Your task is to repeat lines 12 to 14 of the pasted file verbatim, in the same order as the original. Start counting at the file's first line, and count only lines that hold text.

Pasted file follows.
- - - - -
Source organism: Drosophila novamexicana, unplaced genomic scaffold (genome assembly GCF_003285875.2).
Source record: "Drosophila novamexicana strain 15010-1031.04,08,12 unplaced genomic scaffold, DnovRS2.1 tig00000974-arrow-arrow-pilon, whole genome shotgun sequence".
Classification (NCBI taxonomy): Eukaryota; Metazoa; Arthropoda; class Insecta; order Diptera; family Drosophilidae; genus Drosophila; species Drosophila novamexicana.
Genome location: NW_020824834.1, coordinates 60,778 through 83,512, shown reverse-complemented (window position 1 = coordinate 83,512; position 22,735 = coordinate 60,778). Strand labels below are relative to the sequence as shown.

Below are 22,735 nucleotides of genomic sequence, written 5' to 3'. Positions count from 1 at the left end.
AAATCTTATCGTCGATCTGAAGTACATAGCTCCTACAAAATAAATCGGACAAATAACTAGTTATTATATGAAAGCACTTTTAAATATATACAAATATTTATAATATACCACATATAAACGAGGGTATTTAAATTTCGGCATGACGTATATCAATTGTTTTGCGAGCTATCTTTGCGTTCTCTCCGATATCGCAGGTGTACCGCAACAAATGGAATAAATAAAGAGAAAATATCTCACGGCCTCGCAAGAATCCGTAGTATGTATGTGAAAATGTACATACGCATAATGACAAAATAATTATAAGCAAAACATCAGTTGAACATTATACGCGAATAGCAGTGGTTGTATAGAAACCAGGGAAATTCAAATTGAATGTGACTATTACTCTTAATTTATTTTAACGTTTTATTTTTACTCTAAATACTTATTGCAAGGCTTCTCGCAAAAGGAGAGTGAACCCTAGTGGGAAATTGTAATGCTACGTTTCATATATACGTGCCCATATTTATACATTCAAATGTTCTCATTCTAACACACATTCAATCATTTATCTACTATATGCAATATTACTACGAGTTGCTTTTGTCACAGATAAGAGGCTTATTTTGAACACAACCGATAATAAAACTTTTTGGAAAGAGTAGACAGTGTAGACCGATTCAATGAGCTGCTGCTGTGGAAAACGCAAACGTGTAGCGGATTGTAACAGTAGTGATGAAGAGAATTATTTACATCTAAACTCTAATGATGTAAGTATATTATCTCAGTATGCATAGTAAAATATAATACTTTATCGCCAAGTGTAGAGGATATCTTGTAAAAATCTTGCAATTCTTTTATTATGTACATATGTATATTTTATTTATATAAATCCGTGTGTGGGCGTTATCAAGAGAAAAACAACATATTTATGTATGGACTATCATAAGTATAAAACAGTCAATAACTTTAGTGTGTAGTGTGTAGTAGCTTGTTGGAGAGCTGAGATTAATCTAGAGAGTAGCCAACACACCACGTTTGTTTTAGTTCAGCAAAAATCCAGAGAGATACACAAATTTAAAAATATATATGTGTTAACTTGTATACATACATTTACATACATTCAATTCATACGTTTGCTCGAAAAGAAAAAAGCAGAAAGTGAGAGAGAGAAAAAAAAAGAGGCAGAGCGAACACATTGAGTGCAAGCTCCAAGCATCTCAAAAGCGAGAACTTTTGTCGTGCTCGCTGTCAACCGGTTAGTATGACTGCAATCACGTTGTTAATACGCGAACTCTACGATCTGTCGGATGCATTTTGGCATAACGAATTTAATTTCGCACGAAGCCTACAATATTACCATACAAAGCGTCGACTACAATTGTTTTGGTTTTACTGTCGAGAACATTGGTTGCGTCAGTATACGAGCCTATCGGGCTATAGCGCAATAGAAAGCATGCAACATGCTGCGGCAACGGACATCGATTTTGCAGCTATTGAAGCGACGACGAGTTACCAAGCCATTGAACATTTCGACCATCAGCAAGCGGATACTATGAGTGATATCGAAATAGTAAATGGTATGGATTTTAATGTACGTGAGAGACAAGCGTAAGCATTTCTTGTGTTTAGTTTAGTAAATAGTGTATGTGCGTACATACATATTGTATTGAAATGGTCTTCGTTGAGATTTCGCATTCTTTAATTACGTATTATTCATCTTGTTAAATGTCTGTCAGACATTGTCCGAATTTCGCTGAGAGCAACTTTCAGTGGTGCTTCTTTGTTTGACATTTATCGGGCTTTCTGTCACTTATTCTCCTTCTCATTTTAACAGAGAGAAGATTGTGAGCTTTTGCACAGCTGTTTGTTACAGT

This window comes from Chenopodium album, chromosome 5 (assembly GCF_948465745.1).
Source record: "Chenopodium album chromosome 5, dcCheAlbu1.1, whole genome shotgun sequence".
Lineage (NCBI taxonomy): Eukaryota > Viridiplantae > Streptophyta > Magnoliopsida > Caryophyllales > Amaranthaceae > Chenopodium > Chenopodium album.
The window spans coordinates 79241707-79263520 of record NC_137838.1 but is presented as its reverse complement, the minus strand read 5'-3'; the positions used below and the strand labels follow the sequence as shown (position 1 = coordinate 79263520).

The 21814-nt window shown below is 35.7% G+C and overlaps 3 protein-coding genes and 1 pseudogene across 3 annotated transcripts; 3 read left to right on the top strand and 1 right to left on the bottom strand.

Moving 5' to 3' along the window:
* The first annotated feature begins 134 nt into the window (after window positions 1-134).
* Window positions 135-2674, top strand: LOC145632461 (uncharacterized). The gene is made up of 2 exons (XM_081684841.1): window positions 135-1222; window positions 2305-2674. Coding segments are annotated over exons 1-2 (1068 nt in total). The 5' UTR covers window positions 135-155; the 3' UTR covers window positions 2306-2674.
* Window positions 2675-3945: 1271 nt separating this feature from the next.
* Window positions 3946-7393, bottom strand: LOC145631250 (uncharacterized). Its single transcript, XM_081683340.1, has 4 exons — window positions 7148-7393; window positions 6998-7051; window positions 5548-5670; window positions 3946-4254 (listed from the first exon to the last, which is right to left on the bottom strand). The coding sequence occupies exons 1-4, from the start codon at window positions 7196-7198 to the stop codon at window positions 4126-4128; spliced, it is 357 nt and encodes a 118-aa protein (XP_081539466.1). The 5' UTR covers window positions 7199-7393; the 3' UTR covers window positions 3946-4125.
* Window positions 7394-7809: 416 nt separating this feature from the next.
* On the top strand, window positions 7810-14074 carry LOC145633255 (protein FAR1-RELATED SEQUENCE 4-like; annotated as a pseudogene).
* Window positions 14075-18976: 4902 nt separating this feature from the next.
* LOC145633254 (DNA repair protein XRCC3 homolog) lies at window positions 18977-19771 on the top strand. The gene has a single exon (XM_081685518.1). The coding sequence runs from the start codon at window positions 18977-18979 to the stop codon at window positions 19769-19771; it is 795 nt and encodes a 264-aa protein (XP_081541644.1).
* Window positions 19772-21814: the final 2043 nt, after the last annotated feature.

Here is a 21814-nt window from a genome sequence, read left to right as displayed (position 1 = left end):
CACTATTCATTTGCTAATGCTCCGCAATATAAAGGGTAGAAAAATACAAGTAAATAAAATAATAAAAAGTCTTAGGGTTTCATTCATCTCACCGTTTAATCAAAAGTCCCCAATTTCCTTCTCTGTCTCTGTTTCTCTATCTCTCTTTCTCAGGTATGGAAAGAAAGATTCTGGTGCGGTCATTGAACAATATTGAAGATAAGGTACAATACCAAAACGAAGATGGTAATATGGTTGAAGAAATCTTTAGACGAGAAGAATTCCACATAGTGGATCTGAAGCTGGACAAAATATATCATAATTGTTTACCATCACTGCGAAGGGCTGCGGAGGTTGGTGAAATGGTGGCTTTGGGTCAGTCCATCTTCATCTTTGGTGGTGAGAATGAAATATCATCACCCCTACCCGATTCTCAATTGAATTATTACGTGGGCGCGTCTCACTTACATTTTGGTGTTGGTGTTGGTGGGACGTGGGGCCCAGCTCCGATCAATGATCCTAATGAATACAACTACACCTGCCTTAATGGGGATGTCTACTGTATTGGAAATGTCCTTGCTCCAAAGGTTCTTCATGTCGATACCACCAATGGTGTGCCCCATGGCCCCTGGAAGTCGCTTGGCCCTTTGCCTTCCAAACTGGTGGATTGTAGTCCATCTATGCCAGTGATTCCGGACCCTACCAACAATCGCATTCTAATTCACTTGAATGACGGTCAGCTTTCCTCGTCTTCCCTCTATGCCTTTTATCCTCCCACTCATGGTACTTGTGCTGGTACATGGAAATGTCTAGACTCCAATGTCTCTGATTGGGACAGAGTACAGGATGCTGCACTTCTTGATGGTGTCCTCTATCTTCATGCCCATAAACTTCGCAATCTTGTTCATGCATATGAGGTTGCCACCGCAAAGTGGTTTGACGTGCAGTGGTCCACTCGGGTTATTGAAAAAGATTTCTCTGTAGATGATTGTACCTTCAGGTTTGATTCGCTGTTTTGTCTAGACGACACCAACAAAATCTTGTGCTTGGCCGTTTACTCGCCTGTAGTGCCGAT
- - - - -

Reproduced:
Moving 5' to 3' along the window:
* The first annotated feature begins 134 nt into the window (after window positions 1-134).
* Window positions 135-2674, top strand: LOC145632461 (uncharacterized). The gene is made up of 2 exons (XM_081684841.1): window positions 135-1222; window positions 2305-2674. Coding segments are annotated over exons 1-2 (1068 nt in total). The 5' UTR covers window positions 135-155; the 3' UTR covers window positions 2306-2674.